In the post, he said that DAP has constantly called for political and religious affairs to be separated but they are the ones who are actively mixing politics and religion together. Kamarul singled out Yeoh’s autobiography as an example that DAP was a hypocrite.
“A book that was written by Selangor State Assembly Speaker and Subang Jaya assemblyman Hannah Yeoh titled ‘Becoming Hannah’ is one of the proofs,” he said, adding that Yeoh “openly admitted” in her book about how her involvement in politics was supported by Christians and how she used her position to preach about Christianity.
Does it make sense? Does this professor expect a Christian to preach Buddhism instead in her personal book?
Will there be a difference this time for the non-Malays and non-Muslims?
Strict or Selective Rule of Law?
The politicians in this country like us to believe that the rule of law applies without any favour or fear and there are no double standards. And yet, we have this kind of news in the papers:-
An attempt to explain Datuk Mohd Khairuddin Aman Razali’s apparent failure to observe the mandatory 14-day quarantine for Covid-19 prevention has triggered indignation among Malaysians online.
A source close to the plantation industries and commodities minister sought to downplay the incident by saying the PAS leader tested negative on arrival, but Malaysians quickly noted that the test was part of the standard operating procedures, after which the quarantine was still compulsory.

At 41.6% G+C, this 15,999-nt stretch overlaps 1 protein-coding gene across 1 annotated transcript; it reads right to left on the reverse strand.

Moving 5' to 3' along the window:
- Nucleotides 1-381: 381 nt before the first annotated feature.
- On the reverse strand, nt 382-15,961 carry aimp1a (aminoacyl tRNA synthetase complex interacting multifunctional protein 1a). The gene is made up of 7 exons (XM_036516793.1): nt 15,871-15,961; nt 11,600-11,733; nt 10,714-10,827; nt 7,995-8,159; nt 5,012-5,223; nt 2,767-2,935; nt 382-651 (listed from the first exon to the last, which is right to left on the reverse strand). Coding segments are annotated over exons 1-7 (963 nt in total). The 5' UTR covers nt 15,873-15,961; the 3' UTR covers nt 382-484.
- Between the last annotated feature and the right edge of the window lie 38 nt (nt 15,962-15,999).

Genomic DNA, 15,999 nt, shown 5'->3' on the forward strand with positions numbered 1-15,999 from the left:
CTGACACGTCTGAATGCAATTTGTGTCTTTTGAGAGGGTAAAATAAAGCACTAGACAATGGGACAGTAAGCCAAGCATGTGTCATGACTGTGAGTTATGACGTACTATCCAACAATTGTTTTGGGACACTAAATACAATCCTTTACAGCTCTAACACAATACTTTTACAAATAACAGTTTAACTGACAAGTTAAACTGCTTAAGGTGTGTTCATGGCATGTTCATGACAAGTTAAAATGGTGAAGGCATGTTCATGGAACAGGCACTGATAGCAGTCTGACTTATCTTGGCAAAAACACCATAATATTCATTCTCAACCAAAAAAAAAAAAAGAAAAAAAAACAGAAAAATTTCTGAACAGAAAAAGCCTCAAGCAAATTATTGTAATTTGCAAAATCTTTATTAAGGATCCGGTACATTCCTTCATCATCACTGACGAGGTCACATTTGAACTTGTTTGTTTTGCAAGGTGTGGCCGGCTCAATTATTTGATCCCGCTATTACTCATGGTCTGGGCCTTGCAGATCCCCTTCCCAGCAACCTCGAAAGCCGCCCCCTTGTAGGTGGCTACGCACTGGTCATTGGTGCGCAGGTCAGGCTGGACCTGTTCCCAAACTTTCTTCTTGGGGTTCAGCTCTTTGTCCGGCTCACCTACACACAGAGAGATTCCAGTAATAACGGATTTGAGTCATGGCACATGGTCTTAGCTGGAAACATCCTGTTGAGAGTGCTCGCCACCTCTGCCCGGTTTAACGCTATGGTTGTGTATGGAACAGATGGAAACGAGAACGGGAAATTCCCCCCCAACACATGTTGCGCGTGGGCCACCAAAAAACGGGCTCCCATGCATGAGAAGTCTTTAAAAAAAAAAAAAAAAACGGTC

Some asked if ministers were above the law, pointing out that ordinary Malaysians who did not observe their quarantine have been fined and even imprisoned.
And there are more double standards that are raised in recent times:-
Malaysian lawmakers from across the political divide have spoken out against a decision to allow Cabinet ministers returning from official overseas visits to undergo a three-day observation period instead of the standard 10 days.
They were referring to a federal gazette signed by Health Minister Adham Baba, which stated that Cabinet ministers who return from such visits “shall undergo observation for three days or undergo surveillance until they can be discharged without posing a danger to the public”.
In a Facebook post on Tuesday (Feb 9), former prime minister and United Malays National Organisation (UMNO) MP Najib Razak highlighted that a three-day quarantine for ministers returning from overseas is “dangerous” because the average incubation period for COVID-19 is five to six days.
Despite the challenges on the horizon, it is still good to know that the Government irrespective of the underlying motives is still trying to find ways to unite the nation and its people. We have seen where a disunited people will ultimately cause frictions and it will blow up destabilising the country as well. A united people will make a stronger country and will capitalise on each other weaknesses and strengths.
This is why if even some politicians twist and do not support unity in a real sense, all Malaysians should not stop trying to ensure that we ourselves are united and put the country forward no matter what is our race or religion.